Fonts, like rare stamps or coins, are fun to collect but easy to loose control of if you have lots of them. For both large and small publishers, font collections can easily run into the thousands. Carol DaSilva, IT business analyst at Rodale, outlines some fundamental, but critical, font management tips to bring an unruly collection back under control.

Monitor Incoming Fonts. DaSilva’s first tip is to get a utility that allows you to check incoming fonts. There are several inexpensive options in the $100 and under range. “It can tell you if the font is damaged and can heal it, or at least warn you if it’s damaged,” says DaSilva, who adds that in the case of Postscript fonts, which have two parts, the utility can quickly tell you if you have any incomplete sets. “[In Apple’s OSX] you just see a list of names in a folder and it’s more difficult to tell if you have all your parts, especially if you received a bunch of fonts from somebody.” Simply drag the font folder over the program icon and, typically, you’ll see a checklist of what’s right and what’s wrong.

Manage Your Collection. “If you’re not running font management software you likely have fonts in multiple places,” says DaSilva. “One of the biggest problems is having fonts of the same name from different manufacturers or different foundries.” Rodale’s collection runs in the thousands, says DaSilva, and with that kind of mass it’s virtually impossible to keep them straight without a professional font management application. Server editions will run in the $1,500 range.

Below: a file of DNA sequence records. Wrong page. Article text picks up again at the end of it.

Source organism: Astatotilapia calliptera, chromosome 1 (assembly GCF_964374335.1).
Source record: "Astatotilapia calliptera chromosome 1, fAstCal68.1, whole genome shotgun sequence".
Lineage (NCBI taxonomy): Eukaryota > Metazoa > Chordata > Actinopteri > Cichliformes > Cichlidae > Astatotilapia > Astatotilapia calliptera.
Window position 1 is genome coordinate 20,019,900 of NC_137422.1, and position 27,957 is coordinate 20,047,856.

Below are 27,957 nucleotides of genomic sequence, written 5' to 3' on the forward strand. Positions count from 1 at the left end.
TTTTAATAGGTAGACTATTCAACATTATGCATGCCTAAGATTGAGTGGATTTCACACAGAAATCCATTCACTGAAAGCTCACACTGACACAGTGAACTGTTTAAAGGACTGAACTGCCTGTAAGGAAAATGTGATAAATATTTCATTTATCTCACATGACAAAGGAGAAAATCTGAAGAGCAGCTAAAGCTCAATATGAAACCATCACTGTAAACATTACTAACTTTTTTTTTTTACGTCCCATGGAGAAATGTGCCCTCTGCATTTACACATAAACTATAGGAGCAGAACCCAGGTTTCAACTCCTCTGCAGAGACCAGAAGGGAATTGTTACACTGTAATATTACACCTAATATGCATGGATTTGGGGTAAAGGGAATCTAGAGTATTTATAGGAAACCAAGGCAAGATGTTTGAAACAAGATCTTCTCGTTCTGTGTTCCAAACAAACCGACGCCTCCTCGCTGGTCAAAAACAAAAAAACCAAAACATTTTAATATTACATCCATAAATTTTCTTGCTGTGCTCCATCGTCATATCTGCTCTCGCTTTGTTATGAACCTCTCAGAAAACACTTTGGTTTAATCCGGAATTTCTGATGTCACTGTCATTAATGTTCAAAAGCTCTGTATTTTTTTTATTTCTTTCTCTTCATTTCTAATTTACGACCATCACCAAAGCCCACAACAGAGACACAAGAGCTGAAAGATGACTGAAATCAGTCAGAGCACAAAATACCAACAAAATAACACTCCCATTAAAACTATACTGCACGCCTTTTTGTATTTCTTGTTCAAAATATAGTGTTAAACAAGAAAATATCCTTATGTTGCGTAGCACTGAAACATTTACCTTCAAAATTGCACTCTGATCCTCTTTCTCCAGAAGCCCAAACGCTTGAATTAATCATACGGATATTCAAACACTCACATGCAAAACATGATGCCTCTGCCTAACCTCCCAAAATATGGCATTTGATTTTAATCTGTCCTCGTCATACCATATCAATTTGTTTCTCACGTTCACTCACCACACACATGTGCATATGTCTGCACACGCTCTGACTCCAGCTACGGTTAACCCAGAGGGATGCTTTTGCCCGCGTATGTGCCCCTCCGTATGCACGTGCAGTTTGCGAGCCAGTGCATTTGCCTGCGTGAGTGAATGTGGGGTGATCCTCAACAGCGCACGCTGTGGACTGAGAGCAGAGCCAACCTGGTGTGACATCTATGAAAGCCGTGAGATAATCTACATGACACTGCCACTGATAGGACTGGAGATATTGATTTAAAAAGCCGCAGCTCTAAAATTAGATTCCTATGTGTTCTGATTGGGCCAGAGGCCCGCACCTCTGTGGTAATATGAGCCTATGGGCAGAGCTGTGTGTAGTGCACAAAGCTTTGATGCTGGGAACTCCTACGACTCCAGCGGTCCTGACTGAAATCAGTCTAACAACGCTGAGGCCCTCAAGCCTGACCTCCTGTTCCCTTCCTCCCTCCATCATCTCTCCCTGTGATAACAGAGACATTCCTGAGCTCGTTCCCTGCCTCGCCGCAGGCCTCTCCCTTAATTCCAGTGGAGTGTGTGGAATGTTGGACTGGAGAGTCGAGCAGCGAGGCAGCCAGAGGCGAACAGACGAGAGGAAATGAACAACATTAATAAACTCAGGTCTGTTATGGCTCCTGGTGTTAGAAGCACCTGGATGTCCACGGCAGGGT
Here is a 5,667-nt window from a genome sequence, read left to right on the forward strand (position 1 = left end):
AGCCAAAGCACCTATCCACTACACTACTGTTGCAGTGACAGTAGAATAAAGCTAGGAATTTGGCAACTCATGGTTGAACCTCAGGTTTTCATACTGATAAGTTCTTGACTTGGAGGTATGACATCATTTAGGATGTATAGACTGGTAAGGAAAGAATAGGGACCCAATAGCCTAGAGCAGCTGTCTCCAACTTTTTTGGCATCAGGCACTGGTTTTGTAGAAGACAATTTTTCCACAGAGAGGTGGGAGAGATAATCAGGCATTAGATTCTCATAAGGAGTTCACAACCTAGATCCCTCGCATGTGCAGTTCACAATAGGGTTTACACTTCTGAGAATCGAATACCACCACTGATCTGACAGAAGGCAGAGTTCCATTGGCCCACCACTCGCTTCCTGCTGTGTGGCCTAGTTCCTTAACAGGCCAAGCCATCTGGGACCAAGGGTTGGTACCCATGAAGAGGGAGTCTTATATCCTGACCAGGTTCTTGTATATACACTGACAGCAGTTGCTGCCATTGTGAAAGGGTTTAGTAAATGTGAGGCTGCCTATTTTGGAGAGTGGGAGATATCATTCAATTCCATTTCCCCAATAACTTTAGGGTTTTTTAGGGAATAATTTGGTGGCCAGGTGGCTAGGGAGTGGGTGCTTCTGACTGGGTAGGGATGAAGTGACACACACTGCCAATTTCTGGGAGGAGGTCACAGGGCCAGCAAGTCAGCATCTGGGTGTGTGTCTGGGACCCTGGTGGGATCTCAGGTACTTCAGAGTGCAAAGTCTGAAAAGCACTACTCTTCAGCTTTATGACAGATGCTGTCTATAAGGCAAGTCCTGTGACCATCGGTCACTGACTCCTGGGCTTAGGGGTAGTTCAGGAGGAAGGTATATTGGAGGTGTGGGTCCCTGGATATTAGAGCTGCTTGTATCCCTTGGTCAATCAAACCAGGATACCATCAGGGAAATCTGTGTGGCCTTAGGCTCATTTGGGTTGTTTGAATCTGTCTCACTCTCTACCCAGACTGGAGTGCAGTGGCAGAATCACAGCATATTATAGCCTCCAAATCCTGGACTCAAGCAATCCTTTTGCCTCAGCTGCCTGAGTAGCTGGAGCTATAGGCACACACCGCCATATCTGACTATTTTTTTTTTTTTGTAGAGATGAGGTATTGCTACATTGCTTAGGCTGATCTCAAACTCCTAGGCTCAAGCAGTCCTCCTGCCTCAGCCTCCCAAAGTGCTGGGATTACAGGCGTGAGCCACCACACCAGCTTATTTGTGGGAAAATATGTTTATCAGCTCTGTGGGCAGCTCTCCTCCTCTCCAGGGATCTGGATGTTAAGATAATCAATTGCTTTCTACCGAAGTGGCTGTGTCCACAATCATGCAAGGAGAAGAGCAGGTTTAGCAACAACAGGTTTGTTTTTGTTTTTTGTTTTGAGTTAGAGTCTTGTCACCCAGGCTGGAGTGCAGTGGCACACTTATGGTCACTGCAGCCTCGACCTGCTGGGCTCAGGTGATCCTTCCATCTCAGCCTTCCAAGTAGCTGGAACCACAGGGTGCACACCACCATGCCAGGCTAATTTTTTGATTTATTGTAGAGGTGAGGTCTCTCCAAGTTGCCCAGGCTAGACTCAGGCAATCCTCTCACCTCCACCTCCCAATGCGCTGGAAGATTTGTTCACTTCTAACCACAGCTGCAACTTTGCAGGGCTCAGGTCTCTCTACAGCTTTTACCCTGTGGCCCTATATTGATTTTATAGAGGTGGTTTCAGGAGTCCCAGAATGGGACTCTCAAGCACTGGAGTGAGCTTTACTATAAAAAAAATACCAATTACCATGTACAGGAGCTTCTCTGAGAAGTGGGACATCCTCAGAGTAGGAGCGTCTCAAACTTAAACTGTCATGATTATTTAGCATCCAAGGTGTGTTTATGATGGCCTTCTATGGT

Keep ‘Em Separated. Exploring font libraries for the right type treatment for a particular article is all part of the spirit of design, says DaSilva. The more fonts you have the more flexibility you have. However, magazines live by strict brand rules. An overly enthusiastic designer can dilute a magazine’s brand integrity. “We use a server-based font manager that allows us to control who has access to what font,” says DaSilva. “Even for a smaller company that has to keep their different font sets separate from each other you can control what’s loaded on the Mac and prevent people from being able to use fonts that they’ve just gotten from a friend or whatever. That’s how we stay legal on licensing and also make sure the correct [magazine] groups are using the correct versions of fonts.”

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